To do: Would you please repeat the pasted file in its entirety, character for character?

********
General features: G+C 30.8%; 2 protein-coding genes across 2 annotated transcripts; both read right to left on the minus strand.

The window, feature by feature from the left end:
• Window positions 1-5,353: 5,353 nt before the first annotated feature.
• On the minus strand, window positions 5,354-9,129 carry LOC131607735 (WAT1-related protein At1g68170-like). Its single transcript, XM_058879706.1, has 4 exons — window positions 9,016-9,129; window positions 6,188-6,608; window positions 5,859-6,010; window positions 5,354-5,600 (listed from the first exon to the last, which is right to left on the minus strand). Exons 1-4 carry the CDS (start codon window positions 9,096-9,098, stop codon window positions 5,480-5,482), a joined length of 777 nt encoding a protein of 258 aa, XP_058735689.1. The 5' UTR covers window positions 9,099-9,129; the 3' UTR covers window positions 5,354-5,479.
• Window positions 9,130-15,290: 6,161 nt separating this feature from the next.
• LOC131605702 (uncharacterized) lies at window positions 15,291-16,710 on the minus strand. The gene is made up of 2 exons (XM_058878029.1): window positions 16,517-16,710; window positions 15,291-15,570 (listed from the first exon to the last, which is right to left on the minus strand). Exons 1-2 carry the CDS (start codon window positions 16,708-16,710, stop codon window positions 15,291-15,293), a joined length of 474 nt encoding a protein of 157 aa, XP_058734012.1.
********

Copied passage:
General features: G+C 30.8%; 2 protein-coding genes across 2 annotated transcripts; both read right to left on the minus strand.

The window, feature by feature from the left end:
• Window positions 1-5,353: 5,353 nt before the first annotated feature.
• On the minus strand, window positions 5,354-9,129 carry LOC131607735 (WAT1-related protein At1g68170-like). Its single transcript, XM_058879706.1, has 4 exons — window positions 9,016-9,129; window positions 6,188-6,608; window positions 5,859-6,010; window positions 5,354-5,600 (listed from the first exon to the last, which is right to left on the minus strand). Exons 1-4 carry the CDS (start codon window positions 9,096-9,098, stop codon window positions 5,480-5,482), a joined length of 777 nt encoding a protein of 258 aa, XP_058735689.1. The 5' UTR covers window positions 9,099-9,129; the 3' UTR covers window positions 5,354-5,479.
• Window positions 9,130-15,290: 6,161 nt separating this feature from the next.
• LOC131605702 (uncharacterized) lies at window positions 15,291-16,710 on the minus strand. The gene is made up of 2 exons (XM_058878029.1): window positions 16,517-16,710; window positions 15,291-15,570 (listed from the first exon to the last, which is right to left on the minus strand). Exons 1-2 carry the CDS (start codon window positions 16,708-16,710, stop codon window positions 15,291-15,293), a joined length of 474 nt encoding a protein of 157 aa, XP_058734012.1.